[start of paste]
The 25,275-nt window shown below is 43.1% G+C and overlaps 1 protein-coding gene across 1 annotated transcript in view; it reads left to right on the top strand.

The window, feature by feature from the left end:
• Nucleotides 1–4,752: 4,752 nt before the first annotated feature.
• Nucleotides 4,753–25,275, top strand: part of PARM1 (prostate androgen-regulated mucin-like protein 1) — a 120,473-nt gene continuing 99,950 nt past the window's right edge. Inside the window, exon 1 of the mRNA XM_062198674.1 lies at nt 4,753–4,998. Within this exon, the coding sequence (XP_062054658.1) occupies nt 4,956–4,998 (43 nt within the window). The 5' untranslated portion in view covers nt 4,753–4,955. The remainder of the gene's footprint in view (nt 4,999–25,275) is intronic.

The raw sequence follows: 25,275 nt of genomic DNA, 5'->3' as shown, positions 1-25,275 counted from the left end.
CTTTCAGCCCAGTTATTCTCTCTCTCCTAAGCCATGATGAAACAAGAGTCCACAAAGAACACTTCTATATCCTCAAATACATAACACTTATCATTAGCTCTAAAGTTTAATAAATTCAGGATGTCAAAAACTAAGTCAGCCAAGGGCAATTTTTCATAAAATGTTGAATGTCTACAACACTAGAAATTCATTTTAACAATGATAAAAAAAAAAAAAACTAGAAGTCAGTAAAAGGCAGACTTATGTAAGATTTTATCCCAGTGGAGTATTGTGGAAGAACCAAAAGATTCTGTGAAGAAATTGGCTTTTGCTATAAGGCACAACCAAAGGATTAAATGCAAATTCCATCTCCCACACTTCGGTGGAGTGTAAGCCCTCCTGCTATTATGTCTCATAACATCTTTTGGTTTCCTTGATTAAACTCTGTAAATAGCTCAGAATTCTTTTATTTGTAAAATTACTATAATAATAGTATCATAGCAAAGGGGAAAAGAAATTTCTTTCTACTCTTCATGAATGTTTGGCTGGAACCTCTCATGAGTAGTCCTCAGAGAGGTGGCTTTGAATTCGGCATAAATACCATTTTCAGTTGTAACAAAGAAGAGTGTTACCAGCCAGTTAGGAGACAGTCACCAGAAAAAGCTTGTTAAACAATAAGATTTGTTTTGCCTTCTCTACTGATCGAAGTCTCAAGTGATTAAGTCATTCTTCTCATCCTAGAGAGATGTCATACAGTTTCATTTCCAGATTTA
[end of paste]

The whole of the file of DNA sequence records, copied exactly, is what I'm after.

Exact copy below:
The 25,275-nt window shown below is 43.1% G+C and overlaps 1 protein-coding gene across 1 annotated transcript in view; it reads left to right on the top strand.

The window, feature by feature from the left end:
• Nucleotides 1–4,752: 4,752 nt before the first annotated feature.
• Nucleotides 4,753–25,275, top strand: part of PARM1 (prostate androgen-regulated mucin-like protein 1) — a 120,473-nt gene continuing 99,950 nt past the window's right edge. Inside the window, exon 1 of the mRNA XM_062198674.1 lies at nt 4,753–4,998. Within this exon, the coding sequence (XP_062054658.1) occupies nt 4,956–4,998 (43 nt within the window). The 5' untranslated portion in view covers nt 4,753–4,955. The remainder of the gene's footprint in view (nt 4,999–25,275) is intronic.

The raw sequence follows: 25,275 nt of genomic DNA, 5'->3' as shown, positions 1-25,275 counted from the left end.
CTTTCAGCCCAGTTATTCTCTCTCTCCTAAGCCATGATGAAACAAGAGTCCACAAAGAACACTTCTATATCCTCAAATACATAACACTTATCATTAGCTCTAAAGTTTAATAAATTCAGGATGTCAAAAACTAAGTCAGCCAAGGGCAATTTTTCATAAAATGTTGAATGTCTACAACACTAGAAATTCATTTTAACAATGATAAAAAAAAAAAAAACTAGAAGTCAGTAAAAGGCAGACTTATGTAAGATTTTATCCCAGTGGAGTATTGTGGAAGAACCAAAAGATTCTGTGAAGAAATTGGCTTTTGCTATAAGGCACAACCAAAGGATTAAATGCAAATTCCATCTCCCACACTTCGGTGGAGTGTAAGCCCTCCTGCTATTATGTCTCATAACATCTTTTGGTTTCCTTGATTAAACTCTGTAAATAGCTCAGAATTCTTTTATTTGTAAAATTACTATAATAATAGTATCATAGCAAAGGGGAAAAGAAATTTCTTTCTACTCTTCATGAATGTTTGGCTGGAACCTCTCATGAGTAGTCCTCAGAGAGGTGGCTTTGAATTCGGCATAAATACCATTTTCAGTTGTAACAAAGAAGAGTGTTACCAGCCAGTTAGGAGACAGTCACCAGAAAAAGCTTGTTAAACAATAAGATTTGTTTTGCCTTCTCTACTGATCGAAGTCTCAAGTGATTAAGTCATTCTTCTCATCCTAGAGAGATGTCATACAGTTTCATTTCCAGATTTA